1 tablespoon extra-virgin olive oil
1/2 teaspoon salt
1/4 teaspoon black pepper
1/8 teaspoon sugar
1 1/2 pounds chicken breast tenders
2/3 cup flat-leaf parsley
2 tablespoons extra-virgin olive oil
1 tablespoon chopped shallot (about 1/2 shallot)
1 tablespoon white wine vinegar
1/4 teaspoon salt
1/4 teaspoon black pepper
2 tablespoons fresh lemon juice
Lemon slices, for garnish
1. Preheat grill.
2. For marinade, zest the entire lemon (yellow part only, about 1 tablespoon), and place zest in a large mixing bowl. Add juice (3 tablespoons) of the lemon to bowl (don’t worry if seeds are also added). Add 1 tablespoon olive oil, 1/2 teaspoon salt, 1/4 teaspoon pepper, and sugar; stir to combine. Add chicken tenders; stir to coat with marinade. Set aside to marinate for 15 minutes.
3. While the chicken marinates, make the sauce: Combine all sauce ingredients in a blender. Cover and blend on medium speed until smooth, about 20-30 seconds. Set sauce aside.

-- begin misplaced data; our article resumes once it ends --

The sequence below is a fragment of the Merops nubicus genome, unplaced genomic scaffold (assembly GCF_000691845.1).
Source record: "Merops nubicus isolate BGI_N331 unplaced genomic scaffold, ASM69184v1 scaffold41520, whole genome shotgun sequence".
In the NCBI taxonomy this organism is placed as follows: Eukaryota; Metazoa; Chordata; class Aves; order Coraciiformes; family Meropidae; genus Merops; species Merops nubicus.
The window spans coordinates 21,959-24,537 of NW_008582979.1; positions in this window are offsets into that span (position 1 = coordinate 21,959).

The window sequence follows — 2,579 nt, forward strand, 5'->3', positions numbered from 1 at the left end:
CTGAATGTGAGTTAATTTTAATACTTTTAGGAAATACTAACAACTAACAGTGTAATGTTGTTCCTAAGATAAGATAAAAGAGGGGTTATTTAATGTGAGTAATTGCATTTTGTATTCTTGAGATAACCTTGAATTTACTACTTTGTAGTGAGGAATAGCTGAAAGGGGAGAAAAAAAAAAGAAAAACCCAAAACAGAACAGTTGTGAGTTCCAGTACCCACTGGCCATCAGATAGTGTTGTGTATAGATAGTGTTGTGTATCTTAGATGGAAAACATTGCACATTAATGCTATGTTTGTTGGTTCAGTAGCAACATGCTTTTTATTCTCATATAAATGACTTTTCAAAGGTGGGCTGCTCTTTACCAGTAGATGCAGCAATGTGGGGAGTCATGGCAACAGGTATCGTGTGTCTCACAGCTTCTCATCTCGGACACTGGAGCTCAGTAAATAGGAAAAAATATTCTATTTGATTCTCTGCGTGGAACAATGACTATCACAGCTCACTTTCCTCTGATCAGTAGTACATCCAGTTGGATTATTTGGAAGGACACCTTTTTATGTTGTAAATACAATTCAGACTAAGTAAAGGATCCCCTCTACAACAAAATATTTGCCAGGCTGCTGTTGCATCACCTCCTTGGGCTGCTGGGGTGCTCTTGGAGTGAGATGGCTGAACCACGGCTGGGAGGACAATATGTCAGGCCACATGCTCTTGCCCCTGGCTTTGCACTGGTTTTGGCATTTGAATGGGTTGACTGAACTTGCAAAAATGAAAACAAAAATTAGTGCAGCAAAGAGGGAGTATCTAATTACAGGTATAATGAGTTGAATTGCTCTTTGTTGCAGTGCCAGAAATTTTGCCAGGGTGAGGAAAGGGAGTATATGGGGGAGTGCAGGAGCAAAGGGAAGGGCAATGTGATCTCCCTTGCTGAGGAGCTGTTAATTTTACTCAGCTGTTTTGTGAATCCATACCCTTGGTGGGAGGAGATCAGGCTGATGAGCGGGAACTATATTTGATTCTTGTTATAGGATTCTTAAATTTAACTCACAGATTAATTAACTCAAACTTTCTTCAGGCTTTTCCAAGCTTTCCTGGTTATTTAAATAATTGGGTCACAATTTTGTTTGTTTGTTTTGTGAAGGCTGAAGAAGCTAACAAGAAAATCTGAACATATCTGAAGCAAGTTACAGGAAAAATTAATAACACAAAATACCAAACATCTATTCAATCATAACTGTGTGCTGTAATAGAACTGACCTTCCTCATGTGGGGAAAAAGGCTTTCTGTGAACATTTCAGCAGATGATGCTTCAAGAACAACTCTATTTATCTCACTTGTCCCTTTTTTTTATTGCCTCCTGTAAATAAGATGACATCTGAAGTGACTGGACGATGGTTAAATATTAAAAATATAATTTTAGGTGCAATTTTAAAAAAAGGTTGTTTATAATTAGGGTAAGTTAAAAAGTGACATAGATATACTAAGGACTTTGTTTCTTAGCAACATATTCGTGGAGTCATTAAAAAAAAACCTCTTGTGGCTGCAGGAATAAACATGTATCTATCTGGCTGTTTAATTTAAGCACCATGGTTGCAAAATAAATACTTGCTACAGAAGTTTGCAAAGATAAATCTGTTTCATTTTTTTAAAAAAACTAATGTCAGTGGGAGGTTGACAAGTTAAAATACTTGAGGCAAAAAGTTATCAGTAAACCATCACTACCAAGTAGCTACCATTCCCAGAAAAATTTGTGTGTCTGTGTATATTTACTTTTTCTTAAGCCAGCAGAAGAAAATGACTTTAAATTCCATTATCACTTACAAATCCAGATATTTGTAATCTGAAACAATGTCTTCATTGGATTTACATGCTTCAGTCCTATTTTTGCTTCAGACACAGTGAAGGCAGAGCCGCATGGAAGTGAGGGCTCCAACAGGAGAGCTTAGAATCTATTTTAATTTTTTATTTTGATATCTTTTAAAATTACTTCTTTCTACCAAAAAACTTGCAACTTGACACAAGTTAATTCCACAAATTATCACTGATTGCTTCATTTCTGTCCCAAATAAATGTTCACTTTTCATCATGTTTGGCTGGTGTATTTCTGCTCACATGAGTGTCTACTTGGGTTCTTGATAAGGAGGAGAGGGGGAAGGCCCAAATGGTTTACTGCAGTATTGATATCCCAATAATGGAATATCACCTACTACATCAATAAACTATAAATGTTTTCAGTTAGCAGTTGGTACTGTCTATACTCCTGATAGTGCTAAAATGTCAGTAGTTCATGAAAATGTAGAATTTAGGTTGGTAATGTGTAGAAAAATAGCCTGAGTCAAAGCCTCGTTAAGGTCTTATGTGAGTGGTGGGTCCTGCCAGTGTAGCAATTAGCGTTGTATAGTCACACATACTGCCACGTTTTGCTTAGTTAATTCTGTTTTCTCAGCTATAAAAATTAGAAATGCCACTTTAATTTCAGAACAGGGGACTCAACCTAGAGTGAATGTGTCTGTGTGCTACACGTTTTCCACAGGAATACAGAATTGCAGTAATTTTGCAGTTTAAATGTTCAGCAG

4. Using tongs, place marinated chicken on the grill; discard marinade. Cook about 4 minutes; flip the tenders and cook an additional 3-5 minutes or until cooked through. Divide tenders among 6 plates (about 2 tenders each), and drizzle each portion with 1 tablespoon sauce. Garnish with lemon slices. Store leftover sauce, covered, in refrigerator up to 3 days.
One of the biggest lifestyle changes for our 8WW participants is re-shaping their eating habits. We stress that the key to success is planning. If you plan your meals in advance, knowing exactly what you will need, when at the grocery store, you will be able to stick to your wellness goals and prevent slip ups in your diet.